Signaling is compulsory!
The “minimum flashing” before the intended change of direction is 3 times. Before changing lanes or turning, the indicator lights should be therefore visibly and audibly lit up at least three times. Then the law speaks of informing the other road users “in good time“.
If you are caught by the police when not indicating, you will be fined and have a point added to your driving record. If an accident is caused by failure to signal, the penalties are much more severe.
Turn signals on the vehicle
- The turn signals are usually located at the front behind a separate lens or are integrated into the headlights battery by means of a bulb coloured yellow.
- The side indicators are usually located above the front wheel in the mudguard.
- Particularly chic, however, is the integration of the indicator into the side mirror. This design can be a makeshift replacement for a failing front indicator. However, defective indicator bulbs should always be replaced immediately.
- Rear-view mirrors with integrated turn signals can be retrofitted to most vehicles.
As mentioned above, the installation of a side indicator is not mandatory for cars under six metres in length – which probably only includes stretch limousines. In the meantime, however, they have become the design standard for all vehicle manufacturers.
- In case of the rear lights, the indicator is usually located in the signal battery. In many vehicles, it is arranged in such a way that it radiates both to the rear and to the side. This gives it a particularly good all-round effect.
- In case of the front and side turn signals, the housing usually has to be unscrewed from the outside to access the bulb.
- In case of the turn signals at the rear of the vehicle, the bulb of the indicator is accessible through the boot.
On most vehicles, the light battery is housed on a common circuit board. This is snapped onto the housing with a simple plug-and-snap mechanism.
No tools are required to remove it. It is only important that the light battery is pulled straight out of the housing. Otherwise other bulbs may break off.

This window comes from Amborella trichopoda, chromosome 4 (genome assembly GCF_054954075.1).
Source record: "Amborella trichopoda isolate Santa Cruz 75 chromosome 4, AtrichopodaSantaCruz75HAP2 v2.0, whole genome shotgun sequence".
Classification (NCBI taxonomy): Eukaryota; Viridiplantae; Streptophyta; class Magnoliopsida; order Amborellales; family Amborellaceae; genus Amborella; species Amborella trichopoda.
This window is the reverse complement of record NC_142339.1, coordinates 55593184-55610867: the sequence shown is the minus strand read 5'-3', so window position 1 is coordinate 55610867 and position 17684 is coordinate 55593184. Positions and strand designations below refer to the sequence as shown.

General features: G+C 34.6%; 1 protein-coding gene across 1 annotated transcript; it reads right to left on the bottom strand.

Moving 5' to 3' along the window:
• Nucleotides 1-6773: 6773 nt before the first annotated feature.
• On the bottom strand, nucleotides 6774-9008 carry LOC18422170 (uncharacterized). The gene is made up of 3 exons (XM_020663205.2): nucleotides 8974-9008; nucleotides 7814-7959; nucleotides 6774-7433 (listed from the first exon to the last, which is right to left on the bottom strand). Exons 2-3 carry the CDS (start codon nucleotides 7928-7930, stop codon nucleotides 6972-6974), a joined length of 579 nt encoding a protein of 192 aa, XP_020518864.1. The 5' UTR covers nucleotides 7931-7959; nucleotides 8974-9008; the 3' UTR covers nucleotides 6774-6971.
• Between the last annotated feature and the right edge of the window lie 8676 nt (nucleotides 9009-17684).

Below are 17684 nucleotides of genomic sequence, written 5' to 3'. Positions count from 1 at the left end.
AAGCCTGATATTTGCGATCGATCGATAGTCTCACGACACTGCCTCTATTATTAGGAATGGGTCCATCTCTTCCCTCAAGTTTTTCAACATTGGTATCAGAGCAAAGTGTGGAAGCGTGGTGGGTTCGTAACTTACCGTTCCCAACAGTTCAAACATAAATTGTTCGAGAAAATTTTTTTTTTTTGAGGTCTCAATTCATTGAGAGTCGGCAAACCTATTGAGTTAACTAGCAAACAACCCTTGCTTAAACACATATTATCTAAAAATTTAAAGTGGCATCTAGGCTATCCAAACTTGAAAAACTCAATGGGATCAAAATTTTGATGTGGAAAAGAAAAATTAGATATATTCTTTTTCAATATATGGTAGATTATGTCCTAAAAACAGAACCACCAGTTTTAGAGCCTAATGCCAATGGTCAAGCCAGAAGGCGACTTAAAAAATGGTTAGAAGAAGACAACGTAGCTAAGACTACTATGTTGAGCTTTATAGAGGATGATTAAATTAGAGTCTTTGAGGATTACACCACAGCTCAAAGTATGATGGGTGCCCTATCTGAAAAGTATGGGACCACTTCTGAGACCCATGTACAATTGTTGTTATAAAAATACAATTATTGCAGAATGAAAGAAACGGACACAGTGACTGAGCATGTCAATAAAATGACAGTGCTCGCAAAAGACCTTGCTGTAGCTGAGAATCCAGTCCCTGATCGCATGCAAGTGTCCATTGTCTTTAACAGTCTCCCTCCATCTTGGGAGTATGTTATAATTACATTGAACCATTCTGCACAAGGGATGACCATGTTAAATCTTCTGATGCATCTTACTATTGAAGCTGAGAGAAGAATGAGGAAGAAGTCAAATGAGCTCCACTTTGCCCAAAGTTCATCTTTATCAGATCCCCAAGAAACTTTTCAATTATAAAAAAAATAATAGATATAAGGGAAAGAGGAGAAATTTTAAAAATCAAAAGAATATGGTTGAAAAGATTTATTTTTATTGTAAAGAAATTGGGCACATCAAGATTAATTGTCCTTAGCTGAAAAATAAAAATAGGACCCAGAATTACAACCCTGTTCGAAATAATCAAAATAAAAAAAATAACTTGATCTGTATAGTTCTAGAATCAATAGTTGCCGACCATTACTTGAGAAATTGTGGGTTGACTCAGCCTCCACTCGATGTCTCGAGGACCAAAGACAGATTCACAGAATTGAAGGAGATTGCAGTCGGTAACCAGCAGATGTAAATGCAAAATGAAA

We recommend replacing defective turn signals with LED bulbs as a matter of principle.
They have some significant advantages:
– Significantly longer service life
– Higher signal strength
– Faster response
The LED-based replacement bulbs available today are nowhere near as expensive as they were a few years ago. Although the obsolete filament bulbs are now sold in the penny range, you should still avoid using them.
If the indicator has to be replaced and a new bulb should be bought, you can also take the opportunity to upgrade the entire signal battery with LED lamps. This way, you will build in an optimum for the rest of the vehicle’s lifespan, which protects against failures or weak performance.
The latest trend in the turn signals technology initiated by AUDI is the replacement of the on-off-on-off signal by a continuous tracer. This is legal and is already being adopted by retrofitters. How sensible or beautiful this is, is in the eye of the beholder. The only important thing is that when installing this gimmick, take care to ensure that a certificate is available for it.
Especially in contrast to the conventional flashing light, the signalling effect is there in any case. However, as soon as this technology is adopted by other car manufacturers, the special conspicuousness of the running light will be gone. But the car industry will certainly come up with something new for this case, as it has always done before.